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6 steps to building your exhibit list and preparing exhibits

Building An Exhibit List California
Proper preparation of exhibit lists are critical to the outcome of a trial. It's also a process where paralegals can have a big impact.

Knowing how to build an exhibit list is a crucial part of a paralegal’s job.

A jury trial is very much like live theater. In the courtroom, however, the judge and jury are the audience and the lawyers/witnesses are the actors. And, just like in a live theater, the audience will judge the actors from start to finish.

This is one of many reasons why a seamless presentation of evidence is critical in a trial. If the lawyers are fumbling and bumbling every time they try to introduce an exhibit, the “audience” will surely take note. And, if this happens repeatedly, it can have a devastatingly negative impact on the client’s case.

Proper preparation and organization of exhibits are critical to the overall outcome of a trial. Fortunately, this is one area of trial preparation where paralegals and junior associates can have a great impact on the case. If exhibits and exhibit lists are prepared with care, the trial lawyers can present evidence with ease and confidence.

Here are some core tips for building user-friendly exhibit lists and exhibits for trial.

Example of an exhibit list for California

 

Here’s an example of the kinds of exhibits you can expect to find on a California exhibit list and its associated items. Here’s an example of a blank exhibit list before it’s been filled in.

SUPERIOR COURT OF CALIFORNIA, COUNTY OF [County Name] CASE NO: [Case Number] EXHIBIT LIST

Plaintiff’s Exhibits:

  • Exhibit 1: Contract Agreement Description: Copy of the signed contract between Plaintiff and Defendant. Relevance: Establishes the contractual relationship and terms between the parties.
  • Exhibit 2: Medical Records Description: Copies of Plaintiff’s medical records related to the injuries sustained in the accident. Relevance: Provides evidence of the extent and nature of Plaintiff’s injuries and medical treatment.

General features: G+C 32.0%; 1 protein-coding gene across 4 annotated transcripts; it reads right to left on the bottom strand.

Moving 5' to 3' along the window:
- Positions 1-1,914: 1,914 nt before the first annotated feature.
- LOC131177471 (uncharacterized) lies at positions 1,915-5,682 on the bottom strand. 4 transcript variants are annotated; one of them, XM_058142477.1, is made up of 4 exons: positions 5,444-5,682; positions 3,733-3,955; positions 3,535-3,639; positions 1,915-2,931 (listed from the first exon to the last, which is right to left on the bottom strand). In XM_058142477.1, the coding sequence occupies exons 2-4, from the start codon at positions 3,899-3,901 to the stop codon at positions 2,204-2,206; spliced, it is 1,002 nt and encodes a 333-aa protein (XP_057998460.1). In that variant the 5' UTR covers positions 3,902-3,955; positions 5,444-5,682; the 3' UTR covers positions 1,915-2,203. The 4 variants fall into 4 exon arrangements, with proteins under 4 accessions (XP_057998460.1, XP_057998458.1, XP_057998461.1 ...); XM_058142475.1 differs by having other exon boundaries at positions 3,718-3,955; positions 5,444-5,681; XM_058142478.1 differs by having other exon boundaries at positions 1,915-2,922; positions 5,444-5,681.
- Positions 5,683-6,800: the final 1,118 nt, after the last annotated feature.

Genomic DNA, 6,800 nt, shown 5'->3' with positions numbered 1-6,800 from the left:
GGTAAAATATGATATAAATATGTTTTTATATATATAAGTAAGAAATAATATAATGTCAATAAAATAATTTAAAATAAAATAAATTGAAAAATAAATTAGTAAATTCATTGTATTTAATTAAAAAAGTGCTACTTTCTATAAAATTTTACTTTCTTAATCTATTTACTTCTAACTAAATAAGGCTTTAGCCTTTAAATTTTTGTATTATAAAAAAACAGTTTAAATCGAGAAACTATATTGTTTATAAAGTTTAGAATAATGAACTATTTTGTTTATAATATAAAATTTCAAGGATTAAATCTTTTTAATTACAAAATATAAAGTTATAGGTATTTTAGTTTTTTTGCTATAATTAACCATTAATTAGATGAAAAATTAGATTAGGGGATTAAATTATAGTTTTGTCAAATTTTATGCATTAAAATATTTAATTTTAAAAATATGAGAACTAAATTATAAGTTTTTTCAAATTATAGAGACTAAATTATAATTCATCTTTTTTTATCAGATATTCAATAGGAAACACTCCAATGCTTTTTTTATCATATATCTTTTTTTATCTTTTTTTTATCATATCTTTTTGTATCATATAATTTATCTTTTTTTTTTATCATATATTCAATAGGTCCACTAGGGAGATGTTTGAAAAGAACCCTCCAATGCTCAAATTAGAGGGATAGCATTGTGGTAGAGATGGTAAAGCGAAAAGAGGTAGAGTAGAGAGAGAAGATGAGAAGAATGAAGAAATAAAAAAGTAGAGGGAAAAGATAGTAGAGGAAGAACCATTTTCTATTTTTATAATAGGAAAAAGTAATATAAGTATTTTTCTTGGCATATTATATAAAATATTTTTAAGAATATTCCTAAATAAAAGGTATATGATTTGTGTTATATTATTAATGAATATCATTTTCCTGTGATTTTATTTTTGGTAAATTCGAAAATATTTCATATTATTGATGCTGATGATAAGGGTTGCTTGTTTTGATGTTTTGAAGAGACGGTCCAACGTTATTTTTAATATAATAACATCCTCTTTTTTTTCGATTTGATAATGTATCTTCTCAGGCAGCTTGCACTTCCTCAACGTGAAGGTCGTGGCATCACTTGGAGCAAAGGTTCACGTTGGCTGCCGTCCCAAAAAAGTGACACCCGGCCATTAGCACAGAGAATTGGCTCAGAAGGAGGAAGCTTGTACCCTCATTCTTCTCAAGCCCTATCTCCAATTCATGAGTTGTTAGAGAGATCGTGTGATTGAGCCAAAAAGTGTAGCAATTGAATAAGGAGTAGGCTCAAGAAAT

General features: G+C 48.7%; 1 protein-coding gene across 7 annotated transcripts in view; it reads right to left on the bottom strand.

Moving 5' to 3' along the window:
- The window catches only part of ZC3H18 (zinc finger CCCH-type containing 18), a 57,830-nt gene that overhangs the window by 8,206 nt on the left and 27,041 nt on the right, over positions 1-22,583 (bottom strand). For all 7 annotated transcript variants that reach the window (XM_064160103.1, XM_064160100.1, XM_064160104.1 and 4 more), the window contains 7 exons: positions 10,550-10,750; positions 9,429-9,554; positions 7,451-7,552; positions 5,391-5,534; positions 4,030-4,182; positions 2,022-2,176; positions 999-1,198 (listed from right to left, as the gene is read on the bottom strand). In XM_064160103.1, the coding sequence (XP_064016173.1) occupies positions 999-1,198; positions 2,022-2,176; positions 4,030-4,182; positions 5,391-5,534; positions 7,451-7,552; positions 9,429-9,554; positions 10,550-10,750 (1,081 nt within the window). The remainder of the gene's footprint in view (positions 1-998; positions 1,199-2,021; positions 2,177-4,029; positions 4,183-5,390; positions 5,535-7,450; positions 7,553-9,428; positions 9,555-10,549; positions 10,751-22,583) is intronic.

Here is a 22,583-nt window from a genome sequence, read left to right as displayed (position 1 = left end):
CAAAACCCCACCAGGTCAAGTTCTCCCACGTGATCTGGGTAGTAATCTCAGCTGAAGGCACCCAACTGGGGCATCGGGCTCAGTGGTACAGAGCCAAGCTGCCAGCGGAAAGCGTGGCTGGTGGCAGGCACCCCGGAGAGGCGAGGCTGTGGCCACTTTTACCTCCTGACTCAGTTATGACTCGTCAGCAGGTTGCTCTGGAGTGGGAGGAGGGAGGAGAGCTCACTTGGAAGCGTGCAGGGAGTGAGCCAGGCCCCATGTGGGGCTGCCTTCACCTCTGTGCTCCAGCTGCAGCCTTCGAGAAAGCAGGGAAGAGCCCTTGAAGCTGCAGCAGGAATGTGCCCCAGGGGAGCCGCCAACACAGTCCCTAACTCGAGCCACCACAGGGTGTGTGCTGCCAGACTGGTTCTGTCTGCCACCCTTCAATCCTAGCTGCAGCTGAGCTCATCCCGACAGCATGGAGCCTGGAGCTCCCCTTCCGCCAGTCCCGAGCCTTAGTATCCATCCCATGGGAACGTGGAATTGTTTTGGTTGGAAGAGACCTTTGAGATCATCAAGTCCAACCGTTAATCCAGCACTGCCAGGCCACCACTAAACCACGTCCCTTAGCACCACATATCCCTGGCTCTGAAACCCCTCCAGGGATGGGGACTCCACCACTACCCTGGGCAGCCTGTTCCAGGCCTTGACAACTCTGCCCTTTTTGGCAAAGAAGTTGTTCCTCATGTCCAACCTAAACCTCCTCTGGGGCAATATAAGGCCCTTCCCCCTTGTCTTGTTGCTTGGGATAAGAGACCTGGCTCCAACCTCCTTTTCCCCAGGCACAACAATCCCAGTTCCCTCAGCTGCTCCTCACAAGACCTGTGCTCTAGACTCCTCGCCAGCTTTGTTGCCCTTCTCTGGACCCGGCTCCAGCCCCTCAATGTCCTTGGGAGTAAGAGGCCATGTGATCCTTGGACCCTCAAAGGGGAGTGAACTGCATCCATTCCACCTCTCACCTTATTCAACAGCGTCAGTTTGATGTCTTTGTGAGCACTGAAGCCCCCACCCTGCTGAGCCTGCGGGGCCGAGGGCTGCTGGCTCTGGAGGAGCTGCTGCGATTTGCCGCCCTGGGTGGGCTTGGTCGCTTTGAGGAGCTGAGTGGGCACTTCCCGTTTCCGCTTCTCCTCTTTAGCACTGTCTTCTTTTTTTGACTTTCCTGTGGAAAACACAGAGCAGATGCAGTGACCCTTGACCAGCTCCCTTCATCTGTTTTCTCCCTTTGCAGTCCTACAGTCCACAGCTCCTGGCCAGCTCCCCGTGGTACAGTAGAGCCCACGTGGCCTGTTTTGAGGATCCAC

• Exhibit 3: Photographs of the Accident Scene Description: Printed photographs depicting the location and conditions of the accident. Relevance: Illustrates the scene and supports Plaintiff’s claims regarding liability and damages.
  • Exhibit 4: Expert Report of Dr. Jane Doe Description: Expert report analyzing the medical evidence and providing opinions on the causation of Plaintiff’s injuries. Relevance: Offers expert analysis and supports Plaintiff’s claim for damages.

Defendant’s Exhibits:

  • Exhibit A: Repair Invoice Description: Copy of the invoice for repairs to Defendant’s vehicle following the accident. Relevance: Demonstrates the cost of repairs and disputes Plaintiff’s claim for excessive damages.
  • Exhibit B: Witness Statements Description: Written statements from witnesses present at the scene of the accident. Relevance: Presents alternative accounts of the events, challenging Plaintiff’s version of the incident.
  • Exhibit C: Traffic Camera Footage Description: DVD containing footage from the traffic camera at the intersection where the accident occurred. Relevance: Provides visual evidence of the traffic conditions and the actions of both parties involved.